Emmanuel Part Three
John R Gavazzoni
Oct. 21, 2002
Thousand Oaks, CA
During the course of discussing this series via e-mail with my friend and Webmaster, Jan Antonsson, I, informally, and rather spontaneously, shared with her what I felt was the very theological fabric of which this study was woven. Jan found those musings to have a unique quality that she felt should be incorporated into the study. I decided to share them with you all who have stayed with us this far, not by attempting to integrate them piecemeal but just as they came forth during our dialogue with virtually no editing.
I have connected together, into one short discourse, what originally were parts of three separate, informal replies of mine during our e-mail conversations. Jan and I invite you to share in the fellowship that is expressed in my replies to her as we took a fresh peek together into the glory of God.
In respect to the Son of God's solidarity with creation, there is the aspect that even creation, with its eonion materiality, comes OUT FROM eternity having its existence in God in and from eternity, but is distinct in that it is a dimension in God which has---while of course being constituted by His Spirit--- a special quality of otherness in respect to God. It's a material manifestation of Him made vulnerable to sin and death and then, in fact, corrupted by the same.
But all the while, concealed within the corruption and mortality, lies incorruptibility and immortality awaiting its day, the day of Christ, when death shall be swallowed up in the victory of the resurrection, and transformed by the glory of God FROM THE INSIDE OUT, so that, inexplicably, by that process, the very glory of God enriches itself out of its own depths.
After centuries of emphasizing the hostility between flesh and spirit, is the Lord, with tongue in cheek, now showing us that the constitution of materiality is His glory and in this we are faced with another aspect of His hiddenness? I can't describe to you the spiritual excitement I'm feeling upon having heard from the Spirit that incorruption is hidden within corruption; light is in darkness; majesty lies at the heart of commonness.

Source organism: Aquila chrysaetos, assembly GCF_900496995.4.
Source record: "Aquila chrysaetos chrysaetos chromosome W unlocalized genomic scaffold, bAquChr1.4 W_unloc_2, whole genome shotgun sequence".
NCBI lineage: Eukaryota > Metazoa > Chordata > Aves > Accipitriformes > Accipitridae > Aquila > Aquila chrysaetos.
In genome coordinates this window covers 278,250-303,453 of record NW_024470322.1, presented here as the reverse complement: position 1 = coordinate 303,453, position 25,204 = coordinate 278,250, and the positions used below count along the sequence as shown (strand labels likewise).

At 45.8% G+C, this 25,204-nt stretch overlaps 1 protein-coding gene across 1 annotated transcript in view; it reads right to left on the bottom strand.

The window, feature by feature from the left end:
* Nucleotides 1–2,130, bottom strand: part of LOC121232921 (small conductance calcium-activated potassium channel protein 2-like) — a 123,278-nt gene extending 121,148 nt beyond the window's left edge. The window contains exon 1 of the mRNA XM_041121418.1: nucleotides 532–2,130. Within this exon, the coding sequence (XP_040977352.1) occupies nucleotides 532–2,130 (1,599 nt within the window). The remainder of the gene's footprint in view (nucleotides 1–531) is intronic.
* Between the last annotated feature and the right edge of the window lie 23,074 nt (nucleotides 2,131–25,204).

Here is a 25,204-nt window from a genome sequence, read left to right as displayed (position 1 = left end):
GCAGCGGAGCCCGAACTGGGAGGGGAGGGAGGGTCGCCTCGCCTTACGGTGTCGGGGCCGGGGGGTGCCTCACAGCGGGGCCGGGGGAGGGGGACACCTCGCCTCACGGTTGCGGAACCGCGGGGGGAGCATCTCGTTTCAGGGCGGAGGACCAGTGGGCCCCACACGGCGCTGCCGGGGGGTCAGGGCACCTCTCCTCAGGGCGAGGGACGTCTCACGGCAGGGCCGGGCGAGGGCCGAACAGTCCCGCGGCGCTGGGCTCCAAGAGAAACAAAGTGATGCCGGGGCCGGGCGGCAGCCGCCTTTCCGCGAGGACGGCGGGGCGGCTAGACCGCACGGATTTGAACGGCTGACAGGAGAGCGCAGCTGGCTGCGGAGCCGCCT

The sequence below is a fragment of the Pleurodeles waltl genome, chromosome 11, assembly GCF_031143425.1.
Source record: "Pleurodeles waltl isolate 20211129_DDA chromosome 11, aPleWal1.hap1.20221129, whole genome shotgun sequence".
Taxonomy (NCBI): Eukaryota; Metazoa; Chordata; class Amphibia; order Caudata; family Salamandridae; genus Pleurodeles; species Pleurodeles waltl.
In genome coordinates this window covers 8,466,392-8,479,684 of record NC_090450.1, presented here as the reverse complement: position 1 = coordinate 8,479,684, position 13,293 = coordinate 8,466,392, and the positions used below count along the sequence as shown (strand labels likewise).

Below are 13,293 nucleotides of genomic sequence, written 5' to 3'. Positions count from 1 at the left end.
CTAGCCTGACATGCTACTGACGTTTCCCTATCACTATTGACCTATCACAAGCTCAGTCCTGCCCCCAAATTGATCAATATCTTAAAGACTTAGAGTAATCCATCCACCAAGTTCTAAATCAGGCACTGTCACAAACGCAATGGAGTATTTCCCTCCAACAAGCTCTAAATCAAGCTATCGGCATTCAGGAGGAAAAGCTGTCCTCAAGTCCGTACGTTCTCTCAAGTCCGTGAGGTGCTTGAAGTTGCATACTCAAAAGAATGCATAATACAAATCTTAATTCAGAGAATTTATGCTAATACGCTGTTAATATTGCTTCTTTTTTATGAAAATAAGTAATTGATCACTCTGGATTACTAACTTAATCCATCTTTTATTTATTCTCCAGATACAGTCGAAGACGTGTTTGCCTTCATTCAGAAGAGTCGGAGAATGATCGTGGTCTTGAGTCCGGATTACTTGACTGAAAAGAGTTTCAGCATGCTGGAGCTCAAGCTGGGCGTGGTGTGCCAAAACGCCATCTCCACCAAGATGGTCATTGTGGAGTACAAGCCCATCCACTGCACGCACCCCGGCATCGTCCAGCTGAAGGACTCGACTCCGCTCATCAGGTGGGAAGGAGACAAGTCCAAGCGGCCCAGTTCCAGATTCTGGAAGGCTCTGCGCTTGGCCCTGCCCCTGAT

The lie, which is enmity, hostility and alienation, is what glory has subjected Itself (Himself) to; but here lies a supremely important theological principle. Sin, corruption, darkness, etc,. in a word, death, CANNOT alter Reality; it can only bend it twist it, pervert it, misrepresent it, humiliate it, but never alter its intrinsic constitution. Oh God---within the humiliation of the cross is the very honor of Divine Nature. That's the principle that conventional theology misses and in missing it, they glorify the power of evil, ascribing to it a capacity that it does not have.
God, in Christ, handed Himself over to evil to do its worst, but it could not reconstitute Deity into anti-Deity.
A very simplistic and utterly inadequate illustration would be that, though a fine wine goblet can be filled with crankcase oil, doing so will not alter the composition or purpose of the goblet; that is, the glass-material in its wine goblet form remains what it is in spite of being violated. The illustration falls short because, finally understood, the container and the contained are One.
In a last, coming installment, we will address the question of how Adam could sin and yet be the son of God.
Stay tuned for future serious, seminal samplings.
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John R Gavazzoni
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